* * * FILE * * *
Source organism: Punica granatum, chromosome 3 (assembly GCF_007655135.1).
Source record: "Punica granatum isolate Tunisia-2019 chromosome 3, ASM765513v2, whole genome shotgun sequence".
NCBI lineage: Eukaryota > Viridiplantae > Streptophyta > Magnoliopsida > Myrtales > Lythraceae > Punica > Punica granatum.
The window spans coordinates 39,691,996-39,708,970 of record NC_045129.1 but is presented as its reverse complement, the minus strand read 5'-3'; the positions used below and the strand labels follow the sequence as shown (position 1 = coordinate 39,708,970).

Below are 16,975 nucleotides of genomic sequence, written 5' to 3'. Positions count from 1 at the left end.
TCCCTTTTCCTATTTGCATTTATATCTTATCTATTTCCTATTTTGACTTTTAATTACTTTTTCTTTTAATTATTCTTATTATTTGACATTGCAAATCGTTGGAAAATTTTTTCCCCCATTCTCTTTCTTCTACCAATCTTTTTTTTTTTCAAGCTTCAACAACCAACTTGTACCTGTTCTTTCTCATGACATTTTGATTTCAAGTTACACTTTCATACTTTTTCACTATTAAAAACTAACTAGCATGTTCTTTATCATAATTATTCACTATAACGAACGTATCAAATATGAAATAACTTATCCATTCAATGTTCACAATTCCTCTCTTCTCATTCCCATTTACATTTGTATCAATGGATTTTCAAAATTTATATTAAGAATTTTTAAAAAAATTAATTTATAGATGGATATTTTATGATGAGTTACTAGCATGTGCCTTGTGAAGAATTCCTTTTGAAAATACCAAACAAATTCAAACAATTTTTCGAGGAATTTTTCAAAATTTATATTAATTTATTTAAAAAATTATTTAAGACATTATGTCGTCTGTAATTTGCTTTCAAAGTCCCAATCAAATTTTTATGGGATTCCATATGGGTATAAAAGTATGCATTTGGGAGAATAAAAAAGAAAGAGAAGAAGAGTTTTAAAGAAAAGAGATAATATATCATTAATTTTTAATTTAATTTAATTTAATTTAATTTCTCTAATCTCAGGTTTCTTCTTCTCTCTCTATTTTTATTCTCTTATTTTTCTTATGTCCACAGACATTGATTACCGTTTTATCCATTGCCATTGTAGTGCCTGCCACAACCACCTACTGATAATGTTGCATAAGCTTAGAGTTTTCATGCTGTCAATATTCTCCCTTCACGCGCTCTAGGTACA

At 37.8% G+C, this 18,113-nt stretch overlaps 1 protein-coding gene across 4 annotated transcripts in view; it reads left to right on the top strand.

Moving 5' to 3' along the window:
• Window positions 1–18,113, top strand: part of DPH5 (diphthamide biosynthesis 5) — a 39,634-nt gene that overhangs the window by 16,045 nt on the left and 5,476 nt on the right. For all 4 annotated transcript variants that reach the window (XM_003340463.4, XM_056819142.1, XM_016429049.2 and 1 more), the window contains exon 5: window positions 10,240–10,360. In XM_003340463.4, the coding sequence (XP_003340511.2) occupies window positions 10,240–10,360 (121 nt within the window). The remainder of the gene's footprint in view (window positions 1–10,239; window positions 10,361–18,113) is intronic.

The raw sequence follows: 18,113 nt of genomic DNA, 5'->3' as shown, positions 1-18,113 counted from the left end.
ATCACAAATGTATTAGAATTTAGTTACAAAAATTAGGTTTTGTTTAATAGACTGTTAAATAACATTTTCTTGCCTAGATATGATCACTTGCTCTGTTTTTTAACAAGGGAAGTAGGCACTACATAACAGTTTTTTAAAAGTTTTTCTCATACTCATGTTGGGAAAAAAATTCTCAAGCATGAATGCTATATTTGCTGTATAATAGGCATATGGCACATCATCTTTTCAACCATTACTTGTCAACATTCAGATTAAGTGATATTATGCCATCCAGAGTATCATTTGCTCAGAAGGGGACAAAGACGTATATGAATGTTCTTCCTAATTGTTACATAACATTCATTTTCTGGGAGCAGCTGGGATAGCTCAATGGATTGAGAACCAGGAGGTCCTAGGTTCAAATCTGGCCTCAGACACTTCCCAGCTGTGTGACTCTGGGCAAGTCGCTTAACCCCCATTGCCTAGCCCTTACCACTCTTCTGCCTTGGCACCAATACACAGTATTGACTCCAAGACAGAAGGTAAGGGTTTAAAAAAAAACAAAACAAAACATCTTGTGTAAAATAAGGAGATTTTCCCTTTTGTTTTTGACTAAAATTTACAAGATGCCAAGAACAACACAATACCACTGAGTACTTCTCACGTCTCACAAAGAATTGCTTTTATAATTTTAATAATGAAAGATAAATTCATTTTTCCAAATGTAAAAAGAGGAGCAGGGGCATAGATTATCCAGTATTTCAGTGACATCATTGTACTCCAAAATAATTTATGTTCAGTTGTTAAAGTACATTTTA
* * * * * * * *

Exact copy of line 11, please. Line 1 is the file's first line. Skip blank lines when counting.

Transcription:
ATCACAAATGTATTAGAATTTAGTTACAAAAATTAGGTTTTGTTTAATAGACTGTTAAATAACATTTTCTTGCCTAGATATGATCACTTGCTCTGTTTTTTAACAAGGGAAGTAGGCACTACATAACAGTTTTTTAAAAGTTTTTCTCATACTCATGTTGGGAAAAAAATTCTCAAGCATGAATGCTATATTTGCTGTATAATAGGCATATGGCACATCATCTTTTCAACCATTACTTGTCAACATTCAGATTAAGTGATATTATGCCATCCAGAGTATCATTTGCTCAGAAGGGGACAAAGACGTATATGAATGTTCTTCCTAATTGTTACATAACATTCATTTTCTGGGAGCAGCTGGGATAGCTCAATGGATTGAGAACCAGGAGGTCCTAGGTTCAAATCTGGCCTCAGACACTTCCCAGCTGTGTGACTCTGGGCAAGTCGCTTAACCCCCATTGCCTAGCCCTTACCACTCTTCTGCCTTGGCACCAATACACAGTATTGACTCCAAGACAGAAGGTAAGGGTTTAAAAAAAAACAAAACAAAACATCTTGTGTAAAATAAGGAGATTTTCCCTTTTGTTTTTGACTAAAATTTACAAGATGCCAAGAACAACACAATACCACTGAGTACTTCTCACGTCTCACAAAGAATTGCTTTTATAATTTTAATAATGAAAGATAAATTCATTTTTCCAAATGTAAAAAGAGGAGCAGGGGCATAGATTATCCAGTATTTCAGTGACATCATTGTACTCCAAAATAATTTATGTTCAGTTGTTAAAGTACATTTTA